Fashion is a Spectacle

I love clothes.  Have you noticed? When Mercedes-Benz Fashion Festival tickets were pre-released via Ticketek, I pounced. I think that fashion shows are like opera, a spectacle. Light, music, and costumes create drama and the audience watches and enjoys being watched.  I found this to be the case at Fashion Week as well.

Of course, watching and being watched required preparation.

veloaporter MBFF cycling in a dress cycling in heels cycling in a skirt women on bicycles
At W Hair by JL on Pitt Street, Sydney. Inspiration by the Age of Adaline

I timed a salon visit for the same day as the Festival for a hair colour refresh. I had “Gretchen” ready from Leona Edmiston. But how to get to Town Hall? The previous night I had cycled to Marrickville for a seminar on crowdfunding campaigns. It rained, hard. It was driving, horizontal, cold rain that pelts you in the face and hurts like a thousand imagined Botox injections. I was grateful for the space heater in the room where the presentation was held. I sat very close to it. The radiant heat was reflected on the projection screen. I had parked my bicycle inside the building and draped my raincoat over the top to give it time to dry. My gloves would be soaked for the rest of the evening which would suck. The ride home would be identical to the ride there. Pelting, horizontal rain. The forecast was for the same the next night. As predicted, when I was ready to leave the house, it was raining.

I am a hardy cyclist. You will find me on my bicycle every day rain or shine dropping kids at childcare, riding to work and even out to dinner. I had imagined tucking my hair into my rain hat, hood up on my cycling rain jacket, plastic bag to keep the seat of my e-bike dry but I had to draw the line here. I would take Uber for what is usually a seven minute cycle to Town Hall.

veloaporter MBFF cycling in a dress cycling in heels cycling in a skirt women on bicycles
A successful strategic decision to take an Uber to Town Hall. The soaked red carpet was good evidence. “Gretchen” from Leona Edmiston, fake fur scarf from Zara, Geox heels.

My husband Justin has noticed how he is treated at airport check-in, at restaurants and work functions by the way that he dresses. My influence has spread. Clothing is like lubricant. The right kind can open doors and pave the way while the wrong kind can bring everything to a standstill. I like to err on the side of “open door”. With my hair in the style of Blake Lively from the “Age of Adeline” and my elegant low-cut frock, I walked the soaked, red-carpeted stairs to Town Hall and was offered champagne and shown to my seat.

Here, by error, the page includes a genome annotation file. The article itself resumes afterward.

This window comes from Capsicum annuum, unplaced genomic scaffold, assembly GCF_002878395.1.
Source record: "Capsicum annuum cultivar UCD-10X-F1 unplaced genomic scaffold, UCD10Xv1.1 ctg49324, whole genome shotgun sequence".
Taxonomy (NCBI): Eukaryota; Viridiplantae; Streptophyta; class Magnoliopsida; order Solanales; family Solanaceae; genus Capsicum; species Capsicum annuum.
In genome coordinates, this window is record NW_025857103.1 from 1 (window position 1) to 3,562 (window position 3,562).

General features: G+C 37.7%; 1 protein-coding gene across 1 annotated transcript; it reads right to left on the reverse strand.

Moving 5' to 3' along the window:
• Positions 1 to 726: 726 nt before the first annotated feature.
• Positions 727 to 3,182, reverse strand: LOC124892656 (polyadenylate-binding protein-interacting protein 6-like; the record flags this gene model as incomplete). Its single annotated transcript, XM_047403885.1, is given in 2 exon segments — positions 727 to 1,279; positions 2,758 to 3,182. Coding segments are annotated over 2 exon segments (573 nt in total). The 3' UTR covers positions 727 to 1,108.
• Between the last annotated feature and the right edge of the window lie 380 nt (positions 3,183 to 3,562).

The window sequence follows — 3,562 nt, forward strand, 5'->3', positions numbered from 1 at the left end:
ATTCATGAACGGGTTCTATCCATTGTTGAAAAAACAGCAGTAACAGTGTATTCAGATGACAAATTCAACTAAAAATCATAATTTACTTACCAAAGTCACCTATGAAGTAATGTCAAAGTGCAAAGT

Town Hall was at near capacity and there was an expectant buzz in the air. Music started and I was dismayed to hear engine sounds (presumably a Mercedes-Benz?) mixed into the soundtrack. And then the show started. It was a spectacle indeed.

After noting the “opposites attract” theme at the Festival, similar to New York Fashion Week, as Spanish/super romantic and provocative clothing influenced by street and performance clothes, I started thinking.

Why was it necessary for the models to be so thin? I understand that these young women are clothes hangers and that the clothes are the focus. Fashion industry people look at clothes in a different way to most of us. And then these types of photos flood into the mainstream.  I still believe that these women set a dangerous precedent for girls, for society.  There is more to life as a woman than just being pretty, slender or well-groomed.  There is being well-read. Mastering the ability to descend a staircase on your mountain bike. Formulating a marketing strategy for your new venture. Getting the top mathematics score on your HSC. Finishing your Ph.D in molecular biology. Traveling the world with a sense of adventure and applying the same to your marriage, your children, your family, your career. Being the best that you can be. There are men who like slender women “modelizers” I think they are called. But for most men, I know that they much prefer to see and feel hips and breasts. And to have a conversation about topics that matter. By the way, the curve is one of the great pleasures of life.  And not fake ones either.

The camera adds a few kilos in photos and I understand the need for angularity but there has to be a counterpoint, a healthy one. I don’t agree with the growth and popularity of plus sized models. Why? Because this is also extreme. I had gestational diabetes during both of my pregnancies. Before the first pregnancy, I was obese. Afterwards, I lost fifteen kilos through a combination of healthy eating and exercise. During the second pregnancy, I  injected insulin once before bedtime which was an improvement from the first when I was injecting four times a day.

I have a healthy BMI now. Oddly, cycling more has resulted in a few more kilos but also a more slim figure. Muscle. And after breast-feeding two children, an increase of two cup sizes post the arrival of two children. I remember reading a pamphlet provided by the Australian Breastfeeding Association when my daughter was two months old. “Breasts are not just adornment” is all that I can remember.

I have a different shape to the one that I had in my twenties post-NYC Marathon and when I lived in London, the land of the high-fat diet with chips. Why? Because of the bicycle!

Happy Cycling!

X Sarah

Leave a Reply

Fill in your details below or click an icon to log in: Logo

You are commenting using your account. Log Out /  Change )

Google photo

You are commenting using your Google account. Log Out /  Change )

Twitter picture

You are commenting using your Twitter account. Log Out /  Change )

Facebook photo

You are commenting using your Facebook account. Log Out /  Change )

Connecting to %s